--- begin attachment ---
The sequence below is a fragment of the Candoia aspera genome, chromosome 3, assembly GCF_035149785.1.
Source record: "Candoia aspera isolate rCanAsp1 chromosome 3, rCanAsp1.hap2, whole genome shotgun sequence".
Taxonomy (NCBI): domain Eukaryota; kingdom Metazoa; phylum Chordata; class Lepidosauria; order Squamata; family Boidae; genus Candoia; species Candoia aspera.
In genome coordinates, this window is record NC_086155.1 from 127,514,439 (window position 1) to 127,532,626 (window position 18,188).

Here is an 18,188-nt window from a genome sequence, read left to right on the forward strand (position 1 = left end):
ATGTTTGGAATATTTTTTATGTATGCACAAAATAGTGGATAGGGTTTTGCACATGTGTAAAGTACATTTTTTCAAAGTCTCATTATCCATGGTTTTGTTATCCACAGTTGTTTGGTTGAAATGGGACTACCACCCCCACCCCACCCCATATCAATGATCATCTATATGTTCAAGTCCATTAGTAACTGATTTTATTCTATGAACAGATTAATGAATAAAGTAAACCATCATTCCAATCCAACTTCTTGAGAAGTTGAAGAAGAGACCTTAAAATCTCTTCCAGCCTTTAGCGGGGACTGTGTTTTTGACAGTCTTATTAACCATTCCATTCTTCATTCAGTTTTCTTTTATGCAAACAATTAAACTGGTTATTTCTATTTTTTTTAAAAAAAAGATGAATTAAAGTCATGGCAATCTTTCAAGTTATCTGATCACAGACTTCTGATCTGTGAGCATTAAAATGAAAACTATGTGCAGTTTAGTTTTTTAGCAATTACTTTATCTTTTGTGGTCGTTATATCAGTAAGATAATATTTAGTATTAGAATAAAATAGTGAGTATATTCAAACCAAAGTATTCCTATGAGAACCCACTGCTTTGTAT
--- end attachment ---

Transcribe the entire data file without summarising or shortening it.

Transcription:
The sequence below is a fragment of the Candoia aspera genome, chromosome 3, assembly GCF_035149785.1.
Source record: "Candoia aspera isolate rCanAsp1 chromosome 3, rCanAsp1.hap2, whole genome shotgun sequence".
Taxonomy (NCBI): domain Eukaryota; kingdom Metazoa; phylum Chordata; class Lepidosauria; order Squamata; family Boidae; genus Candoia; species Candoia aspera.
In genome coordinates, this window is record NC_086155.1 from 127,514,439 (window position 1) to 127,532,626 (window position 18,188).

Here is an 18,188-nt window from a genome sequence, read left to right on the forward strand (position 1 = left end):
ATGTTTGGAATATTTTTTATGTATGCACAAAATAGTGGATAGGGTTTTGCACATGTGTAAAGTACATTTTTTCAAAGTCTCATTATCCATGGTTTTGTTATCCACAGTTGTTTGGTTGAAATGGGACTACCACCCCCACCCCACCCCATATCAATGATCATCTATATGTTCAAGTCCATTAGTAACTGATTTTATTCTATGAACAGATTAATGAATAAAGTAAACCATCATTCCAATCCAACTTCTTGAGAAGTTGAAGAAGAGACCTTAAAATCTCTTCCAGCCTTTAGCGGGGACTGTGTTTTTGACAGTCTTATTAACCATTCCATTCTTCATTCAGTTTTCTTTTATGCAAACAATTAAACTGGTTATTTCTATTTTTTTTAAAAAAAAGATGAATTAAAGTCATGGCAATCTTTCAAGTTATCTGATCACAGACTTCTGATCTGTGAGCATTAAAATGAAAACTATGTGCAGTTTAGTTTTTTAGCAATTACTTTATCTTTTGTGGTCGTTATATCAGTAAGATAATATTTAGTATTAGAATAAAATAGTGAGTATATTCAAACCAAAGTATTCCTATGAGAACCCACTGCTTTGTAT